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‘Broken Hearts’ is a painful cliche

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THE BROKEN HEARTS CLUB: A ROMANTIC COMEDY — ** — Timothy Olyphant, Andrew Keegan, Matt McGrath, Dean Cain, Ben Weber, Zach Graff, John Mahoney, Nia Long; rated R (profanity, drug use, vulgarity); exclusively at the Tower Theatre.

If the makers of gay cinema ever expect to gain a measure of respect from mainstream movie audiences, they have to stop making films like "The Broken Hearts Club."

Not that this ensemble piece, which bills itself as "a romantic comedy," is completely awful. In fact, it's got a terrific cast (including some pretty big names for such a low-budget indie) and some surprisingly wry and witty moments.

Unfortunately, the concept has already been done many times over, but never as well as it was the first time — 1970's "The Boys in the Band."

But that hasn't stopped a slew of first-time filmmakers from trying to break into the business by duplicating its formula. This time the culprit is writer/director Greg Berlanti, a co-executive producer on television's "Dawson's Creek," and the story line isn't far removed from that nighttime soap, though all of the characters are gay or lesbian.

"The Broken Hearts Club" revolves around the lives and loves of several residents of West Hollywood, including Dennis (Timothy Olyphant, of "Go"), a photographer who finds himself unable to commit to a long-term relationship. And though he thinks he may have found Mr. Right in the person of Kevin (Andrew Keegan), who's recently "come out," Dennis still finds a way to mess up the promising relationship.

Meanwhile, his friends have romantic problems of their own. Wannabe actor Cole (Dean Cain) floats from one one-night-stand to the next, longtime companions Howie (Matt McGrath) and Marshall (Justin Theroux) are bickering again, and insecure Patrick (Ben Weber) feels even worse when his sister (Mary McCormack) and her significant other (Nia Long) decide to have a child.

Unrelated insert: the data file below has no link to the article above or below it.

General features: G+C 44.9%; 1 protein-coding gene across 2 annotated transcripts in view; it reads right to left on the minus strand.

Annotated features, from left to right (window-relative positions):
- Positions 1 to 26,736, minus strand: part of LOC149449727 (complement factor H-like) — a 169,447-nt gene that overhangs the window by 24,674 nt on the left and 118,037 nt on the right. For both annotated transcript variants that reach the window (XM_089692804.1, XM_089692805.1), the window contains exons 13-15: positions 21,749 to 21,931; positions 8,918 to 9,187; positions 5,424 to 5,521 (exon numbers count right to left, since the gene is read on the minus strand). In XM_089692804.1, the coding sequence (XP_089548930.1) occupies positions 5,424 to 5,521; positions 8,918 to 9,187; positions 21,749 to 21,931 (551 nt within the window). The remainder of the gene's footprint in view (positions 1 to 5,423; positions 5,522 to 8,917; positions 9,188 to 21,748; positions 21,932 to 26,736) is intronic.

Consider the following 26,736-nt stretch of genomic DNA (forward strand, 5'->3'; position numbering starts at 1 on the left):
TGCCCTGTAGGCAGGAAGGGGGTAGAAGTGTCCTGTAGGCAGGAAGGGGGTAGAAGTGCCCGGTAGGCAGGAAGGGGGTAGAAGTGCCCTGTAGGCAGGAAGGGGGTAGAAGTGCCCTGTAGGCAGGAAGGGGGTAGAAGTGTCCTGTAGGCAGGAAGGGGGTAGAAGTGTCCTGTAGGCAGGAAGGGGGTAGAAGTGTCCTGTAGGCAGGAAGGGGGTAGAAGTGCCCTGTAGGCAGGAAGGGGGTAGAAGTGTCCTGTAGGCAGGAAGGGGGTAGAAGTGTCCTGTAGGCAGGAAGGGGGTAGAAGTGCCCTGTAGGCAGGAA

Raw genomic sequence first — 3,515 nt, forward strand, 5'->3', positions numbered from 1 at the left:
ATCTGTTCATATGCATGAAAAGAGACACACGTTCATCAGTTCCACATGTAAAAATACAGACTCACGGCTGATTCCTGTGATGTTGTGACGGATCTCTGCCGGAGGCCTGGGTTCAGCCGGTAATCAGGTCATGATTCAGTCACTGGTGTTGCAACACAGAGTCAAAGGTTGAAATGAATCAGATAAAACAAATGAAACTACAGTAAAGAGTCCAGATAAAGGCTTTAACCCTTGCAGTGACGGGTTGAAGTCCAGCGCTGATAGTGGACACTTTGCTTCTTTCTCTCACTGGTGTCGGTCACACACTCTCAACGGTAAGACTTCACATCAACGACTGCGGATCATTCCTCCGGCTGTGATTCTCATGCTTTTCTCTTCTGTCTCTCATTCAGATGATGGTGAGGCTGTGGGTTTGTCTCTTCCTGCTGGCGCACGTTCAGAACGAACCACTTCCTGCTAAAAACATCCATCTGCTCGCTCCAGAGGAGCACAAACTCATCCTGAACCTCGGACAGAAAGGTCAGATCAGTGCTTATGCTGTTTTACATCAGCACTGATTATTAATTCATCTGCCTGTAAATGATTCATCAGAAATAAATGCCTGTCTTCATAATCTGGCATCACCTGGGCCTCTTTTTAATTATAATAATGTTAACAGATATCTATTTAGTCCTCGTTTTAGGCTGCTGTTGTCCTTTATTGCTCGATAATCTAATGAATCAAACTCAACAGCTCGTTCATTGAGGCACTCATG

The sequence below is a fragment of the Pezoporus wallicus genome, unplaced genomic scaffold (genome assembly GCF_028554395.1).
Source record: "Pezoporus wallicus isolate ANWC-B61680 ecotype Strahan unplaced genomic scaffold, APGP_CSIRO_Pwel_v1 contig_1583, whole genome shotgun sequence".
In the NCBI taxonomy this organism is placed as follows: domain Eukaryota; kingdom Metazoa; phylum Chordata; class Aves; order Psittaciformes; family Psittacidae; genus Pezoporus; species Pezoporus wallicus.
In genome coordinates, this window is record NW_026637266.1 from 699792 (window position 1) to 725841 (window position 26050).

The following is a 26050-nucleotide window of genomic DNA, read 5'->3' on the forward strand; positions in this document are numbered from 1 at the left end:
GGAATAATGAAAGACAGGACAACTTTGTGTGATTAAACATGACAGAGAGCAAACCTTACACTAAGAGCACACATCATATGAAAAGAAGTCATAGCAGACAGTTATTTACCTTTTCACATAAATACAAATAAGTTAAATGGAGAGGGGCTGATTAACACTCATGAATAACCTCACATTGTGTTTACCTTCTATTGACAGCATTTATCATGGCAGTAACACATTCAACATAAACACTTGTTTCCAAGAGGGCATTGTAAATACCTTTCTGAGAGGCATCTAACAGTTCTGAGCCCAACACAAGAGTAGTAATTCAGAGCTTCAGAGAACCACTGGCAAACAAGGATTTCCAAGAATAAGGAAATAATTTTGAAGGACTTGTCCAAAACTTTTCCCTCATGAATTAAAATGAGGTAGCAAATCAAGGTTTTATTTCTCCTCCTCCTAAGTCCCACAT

Despite the wise decision to concentrate on romantic relationships between characters rather than sexual ones, what unfolds here is rather predictable, even painfully cliched at times. But perhaps the film's biggest problem is that most of the characters fall into such easy stereotypes — the sensitive artist (Dennis), the nerd (Howie), the shallow pretty boy (Cole), even the sage father-figure (Jack, played by John Mahoney, of TV's "Frasier").

Add to that the fact that lead actor Olyphant seems a little hesitant or at odds playing a gay character. Consequently, his performance never seems all that convincing, which is fatal when he's supposed to be the most sympathetic one of the lot.

"The Broken Hearts Club" is rated R for occasional strong profanity, simulated drug use (marijuana and cocaine) and some crude humor and vulgar sex talk. Running time: 95 minutes.


E-mail: jeff@desnews.com